Cutting a "gate" in the battery box

Consulting with Hunter (Arctic Tern) about the best way to install a gate in the opening

Gland on rudder shaft

Old engine-room fan

Water-proofing fly bridge canvass

TRAC technician Justin at work on the starboard stabilizer

Taste of Trinidad

On Nov. 7 ten cruisers joined Jesse James on his "Taste of Trinidad" tour through the island and its local eateries. This was not a taste of high cuisine, but rather a sampling of some of the local fare offered at roadside stands.

First stop: salt fish and smoked

Sign at our first stop -- note the spelling of "herring"

Hunter is ready for whatever comes

Our next stop was for cow heel soup ...

... which Chuck found to be delicious

While still in Port of Spain, we stopped to listen to a pan band (composed of fire fighters) practicing

We then stopped to fix a tire ...

... with the tire shop conveniently ...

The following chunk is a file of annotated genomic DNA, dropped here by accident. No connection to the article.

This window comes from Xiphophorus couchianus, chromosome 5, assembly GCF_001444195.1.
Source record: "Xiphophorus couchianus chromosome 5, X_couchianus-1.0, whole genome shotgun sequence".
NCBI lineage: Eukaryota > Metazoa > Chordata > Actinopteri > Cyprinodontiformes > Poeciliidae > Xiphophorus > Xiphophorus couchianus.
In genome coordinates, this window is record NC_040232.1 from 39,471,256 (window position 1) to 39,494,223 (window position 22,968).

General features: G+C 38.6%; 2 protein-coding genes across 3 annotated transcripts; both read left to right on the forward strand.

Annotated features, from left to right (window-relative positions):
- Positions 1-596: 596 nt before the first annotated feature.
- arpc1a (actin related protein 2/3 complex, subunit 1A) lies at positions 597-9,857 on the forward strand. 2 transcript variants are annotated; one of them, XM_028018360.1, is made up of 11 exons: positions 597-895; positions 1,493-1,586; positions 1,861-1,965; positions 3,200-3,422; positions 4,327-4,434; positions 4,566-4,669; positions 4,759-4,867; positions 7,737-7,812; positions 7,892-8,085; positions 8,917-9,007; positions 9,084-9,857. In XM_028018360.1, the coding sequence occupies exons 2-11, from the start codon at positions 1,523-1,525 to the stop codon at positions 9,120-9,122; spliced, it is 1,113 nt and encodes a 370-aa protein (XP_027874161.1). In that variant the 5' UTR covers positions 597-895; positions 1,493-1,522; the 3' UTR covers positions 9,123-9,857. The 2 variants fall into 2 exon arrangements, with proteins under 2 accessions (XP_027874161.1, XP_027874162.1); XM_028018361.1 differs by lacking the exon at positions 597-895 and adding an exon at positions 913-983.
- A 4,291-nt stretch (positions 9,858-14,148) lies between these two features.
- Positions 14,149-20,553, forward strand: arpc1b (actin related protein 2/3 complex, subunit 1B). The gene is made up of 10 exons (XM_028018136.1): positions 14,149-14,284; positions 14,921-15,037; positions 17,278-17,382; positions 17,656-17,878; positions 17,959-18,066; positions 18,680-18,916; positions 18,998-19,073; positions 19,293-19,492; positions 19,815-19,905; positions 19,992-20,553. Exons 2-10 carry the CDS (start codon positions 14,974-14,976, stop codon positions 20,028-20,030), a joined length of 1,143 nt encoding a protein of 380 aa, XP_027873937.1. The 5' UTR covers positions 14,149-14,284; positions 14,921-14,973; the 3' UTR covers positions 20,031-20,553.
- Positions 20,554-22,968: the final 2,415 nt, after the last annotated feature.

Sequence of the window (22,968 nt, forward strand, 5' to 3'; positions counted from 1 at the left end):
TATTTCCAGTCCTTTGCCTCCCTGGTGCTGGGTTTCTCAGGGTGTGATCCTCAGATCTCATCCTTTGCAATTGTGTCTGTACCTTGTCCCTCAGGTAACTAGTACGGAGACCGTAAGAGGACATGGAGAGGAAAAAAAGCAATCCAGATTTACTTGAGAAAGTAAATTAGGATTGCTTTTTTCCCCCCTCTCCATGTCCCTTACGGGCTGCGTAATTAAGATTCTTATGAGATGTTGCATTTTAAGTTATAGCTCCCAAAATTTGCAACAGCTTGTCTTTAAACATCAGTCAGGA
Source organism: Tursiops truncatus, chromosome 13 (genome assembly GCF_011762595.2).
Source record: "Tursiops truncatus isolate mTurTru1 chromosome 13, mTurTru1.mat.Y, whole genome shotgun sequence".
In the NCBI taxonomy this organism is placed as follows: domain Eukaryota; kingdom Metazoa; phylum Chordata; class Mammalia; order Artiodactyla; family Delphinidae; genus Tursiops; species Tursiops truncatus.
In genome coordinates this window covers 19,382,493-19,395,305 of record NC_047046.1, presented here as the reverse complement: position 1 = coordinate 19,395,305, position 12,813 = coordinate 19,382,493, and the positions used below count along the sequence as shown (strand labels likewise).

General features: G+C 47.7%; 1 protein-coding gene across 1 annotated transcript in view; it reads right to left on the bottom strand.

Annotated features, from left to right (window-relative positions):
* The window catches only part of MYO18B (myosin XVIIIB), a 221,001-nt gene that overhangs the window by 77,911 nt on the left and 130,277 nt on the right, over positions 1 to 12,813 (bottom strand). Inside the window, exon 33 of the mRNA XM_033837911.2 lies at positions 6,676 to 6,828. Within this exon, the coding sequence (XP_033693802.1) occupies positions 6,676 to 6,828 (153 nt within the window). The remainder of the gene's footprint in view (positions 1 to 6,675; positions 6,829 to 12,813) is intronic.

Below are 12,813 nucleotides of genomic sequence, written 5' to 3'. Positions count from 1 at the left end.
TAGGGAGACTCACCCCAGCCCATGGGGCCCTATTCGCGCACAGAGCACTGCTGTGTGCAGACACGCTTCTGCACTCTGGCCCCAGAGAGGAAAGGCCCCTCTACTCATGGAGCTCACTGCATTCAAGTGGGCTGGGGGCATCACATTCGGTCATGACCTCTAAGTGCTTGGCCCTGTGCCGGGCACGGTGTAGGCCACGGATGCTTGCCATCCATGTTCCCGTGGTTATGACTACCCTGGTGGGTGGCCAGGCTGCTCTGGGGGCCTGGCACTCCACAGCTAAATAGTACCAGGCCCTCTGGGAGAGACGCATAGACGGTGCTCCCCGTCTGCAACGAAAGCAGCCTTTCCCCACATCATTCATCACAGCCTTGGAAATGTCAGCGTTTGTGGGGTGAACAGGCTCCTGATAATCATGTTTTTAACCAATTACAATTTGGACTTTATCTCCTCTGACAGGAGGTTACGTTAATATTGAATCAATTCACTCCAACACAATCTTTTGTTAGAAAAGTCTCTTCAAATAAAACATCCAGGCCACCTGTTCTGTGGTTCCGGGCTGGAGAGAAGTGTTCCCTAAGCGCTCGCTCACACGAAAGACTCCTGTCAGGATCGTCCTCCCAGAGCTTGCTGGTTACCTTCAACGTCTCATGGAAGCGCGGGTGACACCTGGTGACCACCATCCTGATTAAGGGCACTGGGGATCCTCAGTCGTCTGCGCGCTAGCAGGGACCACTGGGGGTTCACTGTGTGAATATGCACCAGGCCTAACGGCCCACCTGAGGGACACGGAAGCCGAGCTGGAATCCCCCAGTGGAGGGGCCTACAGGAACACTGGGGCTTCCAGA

... across from a Doubles stand ...

Adjacent to the doubles stand, a fruit and vegetable stand, with papaya ...

... and pineapple ...

... and sorrel ...

... and egg plant ...

... and much much more

Buttered cassava

Pigtails ...

... were delicious -- just ask Chuck ...

... and Jesse

Trinis don't pronounce the "h" in "th", which can lead to some spelling errors -- note the word "thigh"

Cassava and pigtails were washed-down ...

... with "rainbow" slushies

Sign across the street from our saheena stand

At this friendly stand we had polourie ...

... and aloo pie ...

... and saheena ...

... the latter made w/ calaloo

Three items very popular, as this sign at another shop attests

Assembled guests enjoying the many tastes